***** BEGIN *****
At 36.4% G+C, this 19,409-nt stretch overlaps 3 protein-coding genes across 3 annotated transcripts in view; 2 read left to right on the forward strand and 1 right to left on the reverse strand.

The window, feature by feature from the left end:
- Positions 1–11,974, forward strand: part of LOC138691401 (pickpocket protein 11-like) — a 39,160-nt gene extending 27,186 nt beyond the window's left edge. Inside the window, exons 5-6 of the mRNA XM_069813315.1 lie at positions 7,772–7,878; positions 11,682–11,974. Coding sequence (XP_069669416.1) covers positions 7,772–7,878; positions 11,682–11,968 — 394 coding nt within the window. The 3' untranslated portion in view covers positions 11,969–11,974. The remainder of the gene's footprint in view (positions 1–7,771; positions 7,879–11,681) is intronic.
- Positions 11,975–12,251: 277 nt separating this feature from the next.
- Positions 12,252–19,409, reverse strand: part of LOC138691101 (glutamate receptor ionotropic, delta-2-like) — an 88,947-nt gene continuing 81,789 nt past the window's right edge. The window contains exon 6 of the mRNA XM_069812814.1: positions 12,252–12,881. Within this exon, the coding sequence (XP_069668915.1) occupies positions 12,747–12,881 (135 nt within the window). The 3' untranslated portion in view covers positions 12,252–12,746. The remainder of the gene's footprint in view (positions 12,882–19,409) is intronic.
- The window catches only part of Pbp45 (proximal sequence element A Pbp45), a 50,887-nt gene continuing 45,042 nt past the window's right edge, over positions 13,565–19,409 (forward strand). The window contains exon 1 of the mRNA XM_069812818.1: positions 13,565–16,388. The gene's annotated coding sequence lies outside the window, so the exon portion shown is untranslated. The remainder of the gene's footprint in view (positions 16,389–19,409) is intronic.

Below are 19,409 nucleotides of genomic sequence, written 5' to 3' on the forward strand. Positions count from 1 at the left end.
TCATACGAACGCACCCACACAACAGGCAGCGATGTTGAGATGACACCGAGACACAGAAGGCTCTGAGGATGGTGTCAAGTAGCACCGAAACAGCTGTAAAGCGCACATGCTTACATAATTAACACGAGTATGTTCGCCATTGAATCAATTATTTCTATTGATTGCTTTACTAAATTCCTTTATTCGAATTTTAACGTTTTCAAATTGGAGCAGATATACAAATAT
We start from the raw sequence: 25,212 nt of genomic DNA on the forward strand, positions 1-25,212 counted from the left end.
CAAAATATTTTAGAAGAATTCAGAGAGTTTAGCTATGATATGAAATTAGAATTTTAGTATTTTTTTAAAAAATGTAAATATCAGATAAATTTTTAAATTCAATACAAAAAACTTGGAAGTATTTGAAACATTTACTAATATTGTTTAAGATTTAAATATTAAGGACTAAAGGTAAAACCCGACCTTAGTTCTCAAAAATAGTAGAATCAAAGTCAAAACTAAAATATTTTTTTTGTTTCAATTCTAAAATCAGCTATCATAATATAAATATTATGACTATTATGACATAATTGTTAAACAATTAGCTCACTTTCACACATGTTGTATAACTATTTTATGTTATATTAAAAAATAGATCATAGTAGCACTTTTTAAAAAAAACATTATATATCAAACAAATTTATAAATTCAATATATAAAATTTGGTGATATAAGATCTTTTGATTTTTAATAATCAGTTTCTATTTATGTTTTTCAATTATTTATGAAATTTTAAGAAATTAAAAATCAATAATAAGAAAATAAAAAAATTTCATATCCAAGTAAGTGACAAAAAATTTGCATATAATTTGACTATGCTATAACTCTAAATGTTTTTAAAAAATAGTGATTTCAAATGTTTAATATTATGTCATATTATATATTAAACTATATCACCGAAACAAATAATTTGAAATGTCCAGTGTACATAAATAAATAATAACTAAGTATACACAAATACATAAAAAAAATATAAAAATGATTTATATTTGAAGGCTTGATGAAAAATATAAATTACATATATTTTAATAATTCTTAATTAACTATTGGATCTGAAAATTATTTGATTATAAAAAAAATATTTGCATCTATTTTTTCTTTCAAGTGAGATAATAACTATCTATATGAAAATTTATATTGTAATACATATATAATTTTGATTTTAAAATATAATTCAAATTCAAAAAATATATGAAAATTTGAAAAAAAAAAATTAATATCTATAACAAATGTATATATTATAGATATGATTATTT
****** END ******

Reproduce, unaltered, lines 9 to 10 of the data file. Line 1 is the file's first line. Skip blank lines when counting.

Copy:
We start from the raw sequence: 25,212 nt of genomic DNA on the forward strand, positions 1-25,212 counted from the left end.
CAAAATATTTTAGAAGAATTCAGAGAGTTTAGCTATGATATGAAATTAGAATTTTAGTATTTTTTTAAAAAATGTAAATATCAGATAAATTTTTAAATTCAATACAAAAAACTTGGAAGTATTTGAAACATTTACTAATATTGTTTAAGATTTAAATATTAAGGACTAAAGGTAAAACCCGACCTTAGTTCTCAAAAATAGTAGAATCAAAGTCAAAACTAAAATATTTTTTTTGTTTCAATTCTAAAATCAGCTATCATAATATAAATATTATGACTATTATGACATAATTGTTAAACAATTAGCTCACTTTCACACATGTTGTATAACTATTTTATGTTATATTAAAAAATAGATCATAGTAGCACTTTTTAAAAAAAACATTATATATCAAACAAATTTATAAATTCAATATATAAAATTTGGTGATATAAGATCTTTTGATTTTTAATAATCAGTTTCTATTTATGTTTTTCAATTATTTATGAAATTTTAAGAAATTAAAAATCAATAATAAGAAAATAAAAAAATTTCATATCCAAGTAAGTGACAAAAAATTTGCATATAATTTGACTATGCTATAACTCTAAATGTTTTTAAAAAATAGTGATTTCAAATGTTTAATATTATGTCATATTATATATTAAACTATATCACCGAAACAAATAATTTGAAATGTCCAGTGTACATAAATAAATAATAACTAAGTATACACAAATACATAAAAAAAATATAAAAATGATTTATATTTGAAGGCTTGATGAAAAATATAAATTACATATATTTTAATAATTCTTAATTAACTATTGGATCTGAAAATTATTTGATTATAAAAAAAATATTTGCATCTATTTTTTCTTTCAAGTGAGATAATAACTATCTATATGAAAATTTATATTGTAATACATATATAATTTTGATTTTAAAATATAATTCAAATTCAAAAAATATATGAAAATTTGAAAAAAAAAAATTAATATCTATAACAAATGTATATATTATAGATATGATTATTT